Freshman Strings Her Way to a Stigma Free World


Freshman, Camille de Carbonnel shows off some of her friendship bracelets. (Facebook).

Most college students have neglected their friendship bracelets, leaving them to fray in the bottom of drawers buried under old summer camp photos and American Girl doll instruction manuals. For Camille de Carbonnel, FRCH ’22, this couldn’t be further from the truth.

The tri-lingual humanitarian studies major from Sharon, Mass., runs the Instagram account @mindfulstring. Here, she displays the intricate threaded bracelets she makes and links a Google Form where people can order their own. The bracelets cost between five and 10 dollars, and all of the proceeds are donated to the National Alliance on Mental Illness (NAMI).

While now fairly popular around campus with the majority of de Carbonnel’s friends sporting at least one of her designs, the freshman explains that she began to string for far more personal reasons.

De Carbonnel was hospitalized her senior year of high school in a psychiatric clinic, and it was here that her passion for making bracelets took shape. She explains that the hospital encouraged art therapy and that string became a way for her to manage mental health struggles. “While in the hospital I was diagnosed with major depressive disorder and acute anxiety disorder,” she said. “It was a little bit of a hard time for me… and so [with] the hospital kind of helping me cope with that, I started making bracelets.”

Like many kids, she learned basic friendship bracelet designs in summer camps while growing up but started learning far more complex stitches as time went on. While some might assume that simpler bracelets are better for stress relief, de Carbonnel explains that for her this is not the case. “I started getting more and more into intricate and complicated designs because the more complicated, the more focus it took for me and the better it was for me to calm down,” she said.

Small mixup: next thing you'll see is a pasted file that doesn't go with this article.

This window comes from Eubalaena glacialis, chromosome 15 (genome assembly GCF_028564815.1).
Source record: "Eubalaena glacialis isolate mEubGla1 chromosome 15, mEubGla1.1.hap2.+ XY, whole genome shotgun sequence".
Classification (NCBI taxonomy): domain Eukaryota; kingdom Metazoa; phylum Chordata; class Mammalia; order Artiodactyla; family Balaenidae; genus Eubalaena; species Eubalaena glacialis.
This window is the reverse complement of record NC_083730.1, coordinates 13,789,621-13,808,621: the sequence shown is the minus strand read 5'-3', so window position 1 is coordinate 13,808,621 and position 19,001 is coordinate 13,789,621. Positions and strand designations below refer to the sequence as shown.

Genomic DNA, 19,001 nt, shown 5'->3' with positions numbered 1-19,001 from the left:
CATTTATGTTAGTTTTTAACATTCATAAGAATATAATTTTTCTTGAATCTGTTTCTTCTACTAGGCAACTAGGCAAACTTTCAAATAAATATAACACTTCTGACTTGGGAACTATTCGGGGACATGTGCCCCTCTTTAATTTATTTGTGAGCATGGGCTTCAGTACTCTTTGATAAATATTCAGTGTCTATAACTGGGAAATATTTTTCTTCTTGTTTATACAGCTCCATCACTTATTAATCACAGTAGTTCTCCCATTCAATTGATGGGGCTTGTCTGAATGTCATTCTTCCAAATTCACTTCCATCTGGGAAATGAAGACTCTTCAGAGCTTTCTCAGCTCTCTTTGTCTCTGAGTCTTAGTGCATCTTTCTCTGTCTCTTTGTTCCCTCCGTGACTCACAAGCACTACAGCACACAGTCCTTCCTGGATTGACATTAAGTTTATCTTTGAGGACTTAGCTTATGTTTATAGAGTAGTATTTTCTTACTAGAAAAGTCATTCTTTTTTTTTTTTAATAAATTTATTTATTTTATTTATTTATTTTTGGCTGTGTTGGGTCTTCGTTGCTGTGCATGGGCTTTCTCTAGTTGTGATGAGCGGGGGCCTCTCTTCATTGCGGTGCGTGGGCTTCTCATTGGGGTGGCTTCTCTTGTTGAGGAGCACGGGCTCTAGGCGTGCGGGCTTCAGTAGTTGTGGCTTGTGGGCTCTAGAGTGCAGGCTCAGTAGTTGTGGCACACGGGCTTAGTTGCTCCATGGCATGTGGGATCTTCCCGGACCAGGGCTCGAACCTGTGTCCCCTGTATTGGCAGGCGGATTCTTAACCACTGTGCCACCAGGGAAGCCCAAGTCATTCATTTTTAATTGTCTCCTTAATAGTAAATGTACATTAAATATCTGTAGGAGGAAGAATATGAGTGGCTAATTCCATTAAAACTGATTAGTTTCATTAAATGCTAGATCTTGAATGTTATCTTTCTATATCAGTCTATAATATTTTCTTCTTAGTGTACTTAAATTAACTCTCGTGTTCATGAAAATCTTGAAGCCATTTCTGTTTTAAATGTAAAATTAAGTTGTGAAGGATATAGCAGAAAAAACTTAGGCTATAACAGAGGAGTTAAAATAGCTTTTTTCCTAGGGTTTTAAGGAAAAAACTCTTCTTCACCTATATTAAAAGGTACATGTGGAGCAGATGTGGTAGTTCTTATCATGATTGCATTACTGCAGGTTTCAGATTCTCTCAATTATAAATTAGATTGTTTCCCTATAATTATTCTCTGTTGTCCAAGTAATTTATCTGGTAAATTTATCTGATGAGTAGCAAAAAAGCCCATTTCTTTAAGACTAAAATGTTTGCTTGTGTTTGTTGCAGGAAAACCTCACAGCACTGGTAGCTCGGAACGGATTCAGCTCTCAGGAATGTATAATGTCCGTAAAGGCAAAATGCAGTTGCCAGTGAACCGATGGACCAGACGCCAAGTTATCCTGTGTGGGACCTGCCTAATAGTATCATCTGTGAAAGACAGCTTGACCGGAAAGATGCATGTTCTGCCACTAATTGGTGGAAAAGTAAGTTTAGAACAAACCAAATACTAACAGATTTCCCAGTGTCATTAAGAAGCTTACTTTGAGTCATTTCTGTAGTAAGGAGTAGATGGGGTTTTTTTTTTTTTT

It did not occur to de Carbonnel to sell the bracelets until later on in high school when people started offering her money for them. She contributed all the funds to mental health organizations. “I think it just kind of came naturally to donate the money to charity because of the nature of why I started making bracelets,” de Carbonnel said. “I wanted to give back and raise awareness and do what I could to help a community I felt really connected [to] and passionate about.”

De Carbonnel was introduced to the nonprofit organization NAMI, now the recipient of her bracelet earnings, while in the hospital. She decided to donate to it because of its commitment to battling mental health stigma.“Their motto is ‘Stigma Free’ so they’re very much aligned with the philosophy I feel strongly about [which is] fostering a society and world that views mental health struggles as seriously as physical ones,” de Carbonnel said.

De Carbonnel uses diabetes as an example to simplify the similarities between mental and physical ailments. She says that just as someone with diabetes needs to take insulin to function, someone with a mental illness may require medication or other forms of treatment to operate day to day. “The goal is to avoid people being shamed or feeling shame within themselves for asking for help,” she said.

While de Carbonnel plans to continue making bracelets for people into the foreseeable future, she does not allow it to interfere with her school work.

“My philosophy is that I don’t let people pay me for the bracelets until I’ve made it for them because I don’t want to feel like I owe them anything,” de Carbonnel said. “Then it just becomes a stressor and it’s the opposite of what it’s supposed to be.”

As much as the bracelet business has assisted others, it has also helped de Carbonnel decide what she wants to do with her life. Her dream job after college is to be a UN ambassador, applying the same passion for humanitarian work that started @mindfulstring on a national scale.

Until then, she continues to string along, always sporting a bright smile and at least four friendship bracelets on each wrist.